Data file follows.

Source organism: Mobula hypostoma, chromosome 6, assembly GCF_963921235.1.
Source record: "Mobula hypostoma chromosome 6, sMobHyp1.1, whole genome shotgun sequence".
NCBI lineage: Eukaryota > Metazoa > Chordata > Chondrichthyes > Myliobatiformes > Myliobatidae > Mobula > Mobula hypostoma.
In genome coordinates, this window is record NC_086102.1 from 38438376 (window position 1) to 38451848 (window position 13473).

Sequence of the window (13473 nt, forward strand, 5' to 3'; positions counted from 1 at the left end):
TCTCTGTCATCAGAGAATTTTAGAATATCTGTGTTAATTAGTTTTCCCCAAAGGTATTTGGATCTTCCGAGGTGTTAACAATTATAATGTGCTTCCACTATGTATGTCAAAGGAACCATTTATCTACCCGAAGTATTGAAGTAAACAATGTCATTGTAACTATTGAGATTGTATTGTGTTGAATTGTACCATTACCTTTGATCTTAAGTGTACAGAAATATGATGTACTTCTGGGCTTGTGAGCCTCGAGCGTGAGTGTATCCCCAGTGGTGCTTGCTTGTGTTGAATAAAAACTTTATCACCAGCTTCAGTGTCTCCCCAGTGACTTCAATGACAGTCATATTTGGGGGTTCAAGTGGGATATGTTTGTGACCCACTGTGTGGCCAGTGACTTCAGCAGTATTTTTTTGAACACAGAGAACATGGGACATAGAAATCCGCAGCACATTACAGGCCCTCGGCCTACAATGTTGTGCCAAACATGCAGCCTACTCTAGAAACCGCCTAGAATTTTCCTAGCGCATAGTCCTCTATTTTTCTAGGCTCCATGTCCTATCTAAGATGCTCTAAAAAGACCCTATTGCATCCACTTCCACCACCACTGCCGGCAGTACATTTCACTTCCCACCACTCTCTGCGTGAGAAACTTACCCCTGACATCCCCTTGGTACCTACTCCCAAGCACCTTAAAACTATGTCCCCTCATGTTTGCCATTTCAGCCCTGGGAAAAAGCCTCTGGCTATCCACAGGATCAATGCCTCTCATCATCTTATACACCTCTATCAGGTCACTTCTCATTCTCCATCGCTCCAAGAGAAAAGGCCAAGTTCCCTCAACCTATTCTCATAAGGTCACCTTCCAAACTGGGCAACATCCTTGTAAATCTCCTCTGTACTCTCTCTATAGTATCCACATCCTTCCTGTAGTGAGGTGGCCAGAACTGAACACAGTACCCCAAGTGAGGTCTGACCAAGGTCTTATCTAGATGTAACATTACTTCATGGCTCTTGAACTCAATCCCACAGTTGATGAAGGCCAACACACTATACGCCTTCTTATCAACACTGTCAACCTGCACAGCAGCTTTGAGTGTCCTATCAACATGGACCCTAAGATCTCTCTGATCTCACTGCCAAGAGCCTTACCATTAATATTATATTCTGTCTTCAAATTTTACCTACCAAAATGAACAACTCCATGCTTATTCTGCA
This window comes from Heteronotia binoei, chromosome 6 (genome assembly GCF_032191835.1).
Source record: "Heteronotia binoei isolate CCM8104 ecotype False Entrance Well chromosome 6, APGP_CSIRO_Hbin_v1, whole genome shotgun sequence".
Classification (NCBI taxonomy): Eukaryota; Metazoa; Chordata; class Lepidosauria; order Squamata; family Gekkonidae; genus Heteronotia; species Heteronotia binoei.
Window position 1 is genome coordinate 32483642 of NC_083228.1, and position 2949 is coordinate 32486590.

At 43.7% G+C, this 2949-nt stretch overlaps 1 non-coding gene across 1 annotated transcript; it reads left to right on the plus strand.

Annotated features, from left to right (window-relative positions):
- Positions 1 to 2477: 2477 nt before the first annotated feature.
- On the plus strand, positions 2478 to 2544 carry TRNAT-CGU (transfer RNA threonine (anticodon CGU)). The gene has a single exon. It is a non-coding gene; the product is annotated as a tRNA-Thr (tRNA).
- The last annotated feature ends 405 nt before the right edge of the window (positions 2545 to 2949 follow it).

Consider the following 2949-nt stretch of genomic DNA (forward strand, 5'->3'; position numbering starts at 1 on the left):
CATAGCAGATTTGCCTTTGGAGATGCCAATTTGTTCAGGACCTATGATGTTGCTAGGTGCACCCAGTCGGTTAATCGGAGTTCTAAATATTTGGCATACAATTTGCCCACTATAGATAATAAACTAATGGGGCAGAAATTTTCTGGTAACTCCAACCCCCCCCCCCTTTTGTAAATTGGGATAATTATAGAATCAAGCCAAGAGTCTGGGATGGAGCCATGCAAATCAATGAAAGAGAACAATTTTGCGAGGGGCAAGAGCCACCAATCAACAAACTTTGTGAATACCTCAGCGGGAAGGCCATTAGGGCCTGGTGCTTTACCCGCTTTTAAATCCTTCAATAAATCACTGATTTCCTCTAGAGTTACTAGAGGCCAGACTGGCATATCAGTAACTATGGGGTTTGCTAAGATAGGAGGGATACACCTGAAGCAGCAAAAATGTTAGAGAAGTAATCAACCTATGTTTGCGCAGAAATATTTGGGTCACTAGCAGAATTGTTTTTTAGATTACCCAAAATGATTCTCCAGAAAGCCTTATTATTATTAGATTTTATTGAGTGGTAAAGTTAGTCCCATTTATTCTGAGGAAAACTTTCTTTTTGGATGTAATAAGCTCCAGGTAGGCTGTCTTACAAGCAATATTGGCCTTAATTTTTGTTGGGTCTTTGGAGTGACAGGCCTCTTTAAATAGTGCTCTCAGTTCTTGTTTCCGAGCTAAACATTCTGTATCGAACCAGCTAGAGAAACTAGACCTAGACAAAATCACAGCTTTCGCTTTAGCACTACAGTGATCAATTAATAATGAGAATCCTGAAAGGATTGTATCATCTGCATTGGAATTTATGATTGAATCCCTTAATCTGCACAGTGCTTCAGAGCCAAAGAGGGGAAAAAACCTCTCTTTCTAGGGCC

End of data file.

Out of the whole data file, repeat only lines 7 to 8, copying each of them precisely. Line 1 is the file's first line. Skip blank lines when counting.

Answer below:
This window comes from Heteronotia binoei, chromosome 6 (genome assembly GCF_032191835.1).
Source record: "Heteronotia binoei isolate CCM8104 ecotype False Entrance Well chromosome 6, APGP_CSIRO_Hbin_v1, whole genome shotgun sequence".